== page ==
The 20th edition of New Italian Cinema, presented by the Italian Cultural Institute of San Francisco (Istituto Italiano di Cultura) and New Italian Cinema Events (N.I.C.E) of Florence, Italy, with the support of the Consulate General of Italy in San Francisco, wrapped up a five-day run dedicated to celebrating the rich and dynamic cinematic tradition of Italy by bringing the works of the country’s veteran filmmakers and its newest directors and films to the San Francisco audiences. At a special Closing Night presentation, Gabriele Mainetti’s THEY CALL ME JEEG (Lo Chiamavano Jeeg Robot) was selected to receive the NICE City of Florence Award.
“We are honored to present the NICE City of Florence Award to Gabriele Mainetti for THEY CALL ME JEEG (Lo Chiamavano Jeeg Robot),” said Viviana Del Bianco, founder of New Italian Cinema Events in Florence, Italy. “This film is the perfect representation of a new wave of great Italian Cinema—along with Closing Night presentation LIKE CRAZY (La Pazza Gioia). There is a new wave of exciting cinematic works coming out of Italy, a sort of artistic and cinematic rebirth making use of creative storytelling to share stories of today’s Italian life in a dynamic and innovative way. We are proud to have shared these five days of cinema with the San Francisco audiences, pleased with their great response and we are looking forward to the coming years.”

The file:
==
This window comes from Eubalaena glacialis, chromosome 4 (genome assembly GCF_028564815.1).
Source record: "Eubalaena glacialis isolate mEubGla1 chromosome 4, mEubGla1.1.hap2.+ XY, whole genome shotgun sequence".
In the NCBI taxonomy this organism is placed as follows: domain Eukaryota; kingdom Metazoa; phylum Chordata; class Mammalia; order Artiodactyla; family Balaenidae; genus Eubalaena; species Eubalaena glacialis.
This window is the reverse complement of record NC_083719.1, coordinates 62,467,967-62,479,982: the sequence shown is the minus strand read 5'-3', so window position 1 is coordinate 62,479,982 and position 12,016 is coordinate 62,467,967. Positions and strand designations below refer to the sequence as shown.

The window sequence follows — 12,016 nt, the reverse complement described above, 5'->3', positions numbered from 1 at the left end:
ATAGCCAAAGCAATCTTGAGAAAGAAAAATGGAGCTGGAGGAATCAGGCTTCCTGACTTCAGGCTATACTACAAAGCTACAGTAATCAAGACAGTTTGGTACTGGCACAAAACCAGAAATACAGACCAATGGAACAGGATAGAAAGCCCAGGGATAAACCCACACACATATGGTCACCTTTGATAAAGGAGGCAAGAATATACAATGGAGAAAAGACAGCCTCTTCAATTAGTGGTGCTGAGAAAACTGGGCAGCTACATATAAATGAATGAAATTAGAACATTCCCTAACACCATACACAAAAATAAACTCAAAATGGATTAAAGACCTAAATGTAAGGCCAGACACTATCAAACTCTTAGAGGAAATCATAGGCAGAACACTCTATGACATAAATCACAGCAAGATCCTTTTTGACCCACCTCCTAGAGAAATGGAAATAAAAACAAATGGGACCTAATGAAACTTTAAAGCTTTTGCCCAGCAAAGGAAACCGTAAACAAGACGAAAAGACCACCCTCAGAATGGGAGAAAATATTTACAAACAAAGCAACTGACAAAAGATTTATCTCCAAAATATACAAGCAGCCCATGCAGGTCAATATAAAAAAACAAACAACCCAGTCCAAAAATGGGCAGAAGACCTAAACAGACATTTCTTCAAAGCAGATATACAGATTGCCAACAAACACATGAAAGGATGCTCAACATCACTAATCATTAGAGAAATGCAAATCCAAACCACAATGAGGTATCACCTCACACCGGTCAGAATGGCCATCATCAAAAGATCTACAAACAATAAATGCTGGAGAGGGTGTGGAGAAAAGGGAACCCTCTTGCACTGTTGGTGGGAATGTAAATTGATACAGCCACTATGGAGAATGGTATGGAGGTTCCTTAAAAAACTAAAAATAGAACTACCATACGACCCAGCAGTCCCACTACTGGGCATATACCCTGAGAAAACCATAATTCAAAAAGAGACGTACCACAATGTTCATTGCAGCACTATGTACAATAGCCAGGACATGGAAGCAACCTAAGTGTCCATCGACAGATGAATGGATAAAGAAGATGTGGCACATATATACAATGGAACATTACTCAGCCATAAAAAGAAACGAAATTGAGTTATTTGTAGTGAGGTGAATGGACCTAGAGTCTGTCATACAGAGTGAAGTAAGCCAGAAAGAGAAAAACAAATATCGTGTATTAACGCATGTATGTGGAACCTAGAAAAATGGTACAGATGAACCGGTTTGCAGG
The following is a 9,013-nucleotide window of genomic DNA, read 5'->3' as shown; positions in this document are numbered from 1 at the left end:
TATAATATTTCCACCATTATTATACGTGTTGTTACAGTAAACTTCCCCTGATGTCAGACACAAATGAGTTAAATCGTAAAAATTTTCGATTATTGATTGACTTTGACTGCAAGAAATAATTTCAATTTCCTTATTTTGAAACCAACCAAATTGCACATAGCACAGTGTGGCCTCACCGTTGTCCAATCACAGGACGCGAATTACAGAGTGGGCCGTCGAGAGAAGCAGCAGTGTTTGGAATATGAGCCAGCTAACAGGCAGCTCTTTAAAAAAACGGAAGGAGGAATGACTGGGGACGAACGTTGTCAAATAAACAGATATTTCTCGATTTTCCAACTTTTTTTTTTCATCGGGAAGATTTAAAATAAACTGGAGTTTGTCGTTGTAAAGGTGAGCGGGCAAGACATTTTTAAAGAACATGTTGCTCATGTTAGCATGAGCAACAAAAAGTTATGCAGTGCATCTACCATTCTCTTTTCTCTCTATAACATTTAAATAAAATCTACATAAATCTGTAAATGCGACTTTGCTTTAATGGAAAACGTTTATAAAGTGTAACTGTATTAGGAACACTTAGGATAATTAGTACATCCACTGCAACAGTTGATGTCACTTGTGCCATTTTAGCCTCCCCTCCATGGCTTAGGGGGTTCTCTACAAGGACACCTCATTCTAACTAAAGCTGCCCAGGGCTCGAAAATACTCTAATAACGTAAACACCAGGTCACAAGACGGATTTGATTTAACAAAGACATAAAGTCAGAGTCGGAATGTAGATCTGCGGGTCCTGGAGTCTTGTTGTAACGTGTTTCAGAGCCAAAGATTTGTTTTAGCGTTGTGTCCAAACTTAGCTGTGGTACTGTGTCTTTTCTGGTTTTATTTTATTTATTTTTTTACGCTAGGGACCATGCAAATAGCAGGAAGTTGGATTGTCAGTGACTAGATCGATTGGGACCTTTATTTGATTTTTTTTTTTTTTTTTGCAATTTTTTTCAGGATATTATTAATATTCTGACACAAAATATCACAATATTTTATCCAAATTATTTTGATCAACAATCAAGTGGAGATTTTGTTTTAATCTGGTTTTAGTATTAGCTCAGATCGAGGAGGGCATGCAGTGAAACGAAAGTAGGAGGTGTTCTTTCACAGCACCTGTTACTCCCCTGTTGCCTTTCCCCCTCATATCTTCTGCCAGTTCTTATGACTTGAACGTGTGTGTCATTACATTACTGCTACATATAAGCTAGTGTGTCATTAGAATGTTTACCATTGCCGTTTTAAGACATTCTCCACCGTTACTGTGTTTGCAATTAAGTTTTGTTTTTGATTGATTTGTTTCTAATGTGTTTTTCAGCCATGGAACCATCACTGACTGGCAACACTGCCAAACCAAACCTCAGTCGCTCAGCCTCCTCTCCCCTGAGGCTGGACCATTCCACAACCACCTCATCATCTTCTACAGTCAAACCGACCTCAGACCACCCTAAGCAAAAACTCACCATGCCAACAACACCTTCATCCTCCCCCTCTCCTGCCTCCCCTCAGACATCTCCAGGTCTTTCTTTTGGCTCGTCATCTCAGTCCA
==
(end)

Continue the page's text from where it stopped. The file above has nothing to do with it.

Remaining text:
The NICE City of Florence Award competition was comprised of seven dramatic features by up-and-coming directors including Claudio Cupellini’s THE BEGINNERS (Alaska), Claudio Caligari’s DON’T BE BAD (Non Essere Cattivo), Stefano Alpini’s THE INVISIBLE PLAYER (Il Giocatore Invisibile), Edoardo Leo’s THE LEGENDARY JULIA AND OTHER MIRACLES (Noi e la Giulia), Giorgia Cecere’s SOMEWHERE AMAZING (Un Posto Bellissimo), Fabio Bonifacci and Francesco Miccichè’s THEM WHO? (Loro Chi?) and Gabriele Mainetti’s THEY CALL ME JEEG (Lo Chiamavano Jeeg Robot). The NICE City of Florence Award was decided by audience ballots from San Francisco screenings and announced at the Closing Night award ceremony Sunday, November 20 by Viviana Del Bianco, the founder of New Italian Cinema Events in Florence, Italy and Consul General of Italy in San Francisco, Lorenzo Ortona.
“I am very excited to participate in NICE’s 20th edition and in particular in the award ceremony with Viviana del Bianco. This week has shown once again the love of San Franciscans for Italian contemporary cinema and I am very grateful to NICE for keeping the Bay Area so close to the Italy of today,” said Lorenzo Ortona, Italy’s Consul General in San Francisco. “The Italian Cultural Institute has shown once again its presence as a beacon of Italian culture in San Francisco.”